Thoughts on COVID-19

A contribution by Dr. John Launer

As a doctor, I have been following the medical data carefully as it has emerged. I now expect there will be a worldwide pandemic. How soon this happens depends on how well the virus is contained in the countries where it has already arrived, and how fast it spreads as a result. Influenza pandemics in the 1950s and 1960s affected up to a quarter of the world’s population, with around 1 million deaths worldwide each time. No-one knows if a pandemic of COVID-19 will be worse or not so bad, but until we know more it is reasonable to expect it may be similar.

It seems as if most people who catch the virus will have mild symptoms or none at all. The danger is for old people, or those with existing cardiac and respiratory problems, who are more likely to get serious pneumonia and die. Many of these people will already be close to the end of their lives anyway, but some will have their lives shortened considerably, and a relatively small number of young people may die too. Most health services do not have enough facilities to cope with large numbers of critically ill people, and this is a particular problem in poor countries. On the positive side (and there aren’t many positives here) modern communication means that people may be more informed than in the past concerning hygiene precautions to avoid becoming infected or infecting others.

On a personal level, our family are worried about an elderly relative with severe lung disease who is particularly vulnerable. We are thinking about the logistics of how to protect her from anyone (including other family members and professional carers) who may carry the virus, but we realise that we may not be able to protect her totally. I am 70 and have a heart condition so I know I have to be careful too. I think it is unlikely I will travel outside the UK for the next few months. As I am an educator and no longer in clinical practice, I expect that much of my work this year will be done on the internet and by Skype. We live in London but we also have a holiday home in the hills in Wales where there are very few people (but thousands of sheep!) and we are starting to make contingency plans in case we need to stay there for a few weeks at the height of any pandemic, keeping our exposure to other people to a minimum.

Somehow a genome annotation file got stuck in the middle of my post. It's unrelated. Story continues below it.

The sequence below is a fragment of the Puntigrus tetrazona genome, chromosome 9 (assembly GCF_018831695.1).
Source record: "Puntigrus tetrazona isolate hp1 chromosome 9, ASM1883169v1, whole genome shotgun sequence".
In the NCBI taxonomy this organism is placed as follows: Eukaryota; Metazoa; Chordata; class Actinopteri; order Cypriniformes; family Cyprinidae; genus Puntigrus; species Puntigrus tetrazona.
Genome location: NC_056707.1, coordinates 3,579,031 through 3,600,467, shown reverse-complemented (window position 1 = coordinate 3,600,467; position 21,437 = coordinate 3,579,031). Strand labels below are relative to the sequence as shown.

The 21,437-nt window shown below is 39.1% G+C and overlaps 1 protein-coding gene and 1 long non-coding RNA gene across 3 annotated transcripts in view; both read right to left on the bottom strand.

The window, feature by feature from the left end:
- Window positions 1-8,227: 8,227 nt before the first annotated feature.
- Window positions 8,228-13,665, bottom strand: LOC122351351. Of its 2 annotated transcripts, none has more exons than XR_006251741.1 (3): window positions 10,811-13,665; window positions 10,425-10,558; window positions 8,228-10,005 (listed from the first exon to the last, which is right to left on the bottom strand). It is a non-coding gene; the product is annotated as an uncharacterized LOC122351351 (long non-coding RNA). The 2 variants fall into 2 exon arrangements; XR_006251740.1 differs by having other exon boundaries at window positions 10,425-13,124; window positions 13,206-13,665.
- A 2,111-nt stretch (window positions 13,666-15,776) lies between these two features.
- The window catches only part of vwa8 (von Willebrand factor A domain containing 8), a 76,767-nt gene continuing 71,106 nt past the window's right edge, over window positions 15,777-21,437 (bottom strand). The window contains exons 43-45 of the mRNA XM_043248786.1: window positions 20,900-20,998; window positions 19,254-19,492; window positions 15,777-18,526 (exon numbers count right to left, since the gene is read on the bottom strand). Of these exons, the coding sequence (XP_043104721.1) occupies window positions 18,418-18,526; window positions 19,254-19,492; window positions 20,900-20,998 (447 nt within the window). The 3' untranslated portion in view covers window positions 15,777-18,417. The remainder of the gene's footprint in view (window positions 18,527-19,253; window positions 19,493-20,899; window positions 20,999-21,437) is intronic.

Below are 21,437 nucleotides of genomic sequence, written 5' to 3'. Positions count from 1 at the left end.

In a historical perspective, pandemics like this will always occur. Panic is unhelpful but I think it is sensible for people to keep well informed about the evolving picture in their own countries, and the best precautions to take. Reliable information is available from the World Health Organisation at and is regularly updated.

John Launer

Member of the Editorial Board of ‘Chronicle of Narrative Medicine’, Honorary consultant at the Tavistock Clinic, London, Honorary president of the Association of Narrative Practice in Healthcare

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